Gopuram, Madurai Meenakshi Temple

Pencil Sketch of a Temple Tower (Gopuram) of Madurai Meenakshi Temple,  Used 6B and 8BPencil on Drawing Sheet 

Mother of Love

Pencil Sketch of a Mother Theresa,  Used 6B Pencil on Drawing Sheet 

             Blessed Mother Teresa of Calcutta (Albanian Nënë Tereza) as she is known to the Catholic Church, or Mother Teresa as she is commonly known, was born Agnes Gonxha Bojaxhiu. Although born on the 26 August 1910, she considered 27 August, the day she was baptized, to be her "true birthday". “By blood, I am Albanian. By citizenship, an Indian. By faith, I am a Catholic nun. As to my calling, I belong to the world. As to my heart, I belong entirely to the Heart of Jesus.”Mother Teresa died on 5 September 1997 and is not yet a Catholic Saint. In late 2003, the Leaders of the church completed the process of Beatification, the third step toward possible Sainthood. A second miracle credited to Mother Teresa is required before she can be recognized as a saint by the Catholic church.

           Mother Teresa founded the Missionaries of Charity, a Roman Catholic religious congregation, which in 2012 consisted of over 4,500 sisters and is active in 133 countries. Members of the order must adhere to the vows of chastity, poverty and obedience, and the fourth vow, to give "Wholehearted and Free service to the poorest of the poor". The Missionaries of Charity at the time of her death had 610 missions in 123 countries including hospices and homes for people with HIV/AIDS, leprosy and tuberculosis, soup kitchens, children's and family counselling programmes, orphanages and schools.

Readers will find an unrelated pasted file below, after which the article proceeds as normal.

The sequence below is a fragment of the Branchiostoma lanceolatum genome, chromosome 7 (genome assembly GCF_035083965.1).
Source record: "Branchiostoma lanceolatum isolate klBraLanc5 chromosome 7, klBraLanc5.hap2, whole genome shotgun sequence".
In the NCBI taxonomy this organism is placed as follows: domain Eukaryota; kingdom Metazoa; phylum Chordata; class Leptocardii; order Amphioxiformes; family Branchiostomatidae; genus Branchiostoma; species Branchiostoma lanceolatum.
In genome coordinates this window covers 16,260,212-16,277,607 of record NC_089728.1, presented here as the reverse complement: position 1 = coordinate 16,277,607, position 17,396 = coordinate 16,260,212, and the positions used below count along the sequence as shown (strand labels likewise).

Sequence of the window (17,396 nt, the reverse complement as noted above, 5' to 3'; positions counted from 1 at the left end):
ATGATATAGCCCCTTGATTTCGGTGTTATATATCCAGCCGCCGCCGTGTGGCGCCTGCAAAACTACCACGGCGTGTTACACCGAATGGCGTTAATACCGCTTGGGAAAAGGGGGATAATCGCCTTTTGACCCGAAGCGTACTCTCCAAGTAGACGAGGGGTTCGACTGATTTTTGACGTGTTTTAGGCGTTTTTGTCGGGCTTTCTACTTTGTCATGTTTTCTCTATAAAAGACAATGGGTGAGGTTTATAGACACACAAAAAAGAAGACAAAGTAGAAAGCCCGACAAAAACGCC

For over 45 years, she ministered to the poor, sick, orphaned, and dying, while guiding the Missionaries of Charity's expansion, first throughout India and then in other countries. Her Beatification by Pope John Poul II following her death gave her the title "Blessed Teresa of Calcutta".
          When Mother Teresa received the Nobel Peace Prize, she was asked, "What can we do to promote world peace?" She answered "Go home and love your family." in her Nobel Lecture, she said: "Around the world, not only in the poor countries, but I found the poverty of the West so much more difficult to remove. When I pick up a person from the street, hungry, I give him a plate of rice, a piece of bread, I have satisfied. I have removed that hunger. But a person that is shut out, that feels unwanted, unloved, terrified, the person that has been thrown out from society—that poverty is so hurtable and so much, and I find that very difficult." She also singled out abortion as 'the greatest destroyer of peace in the world'.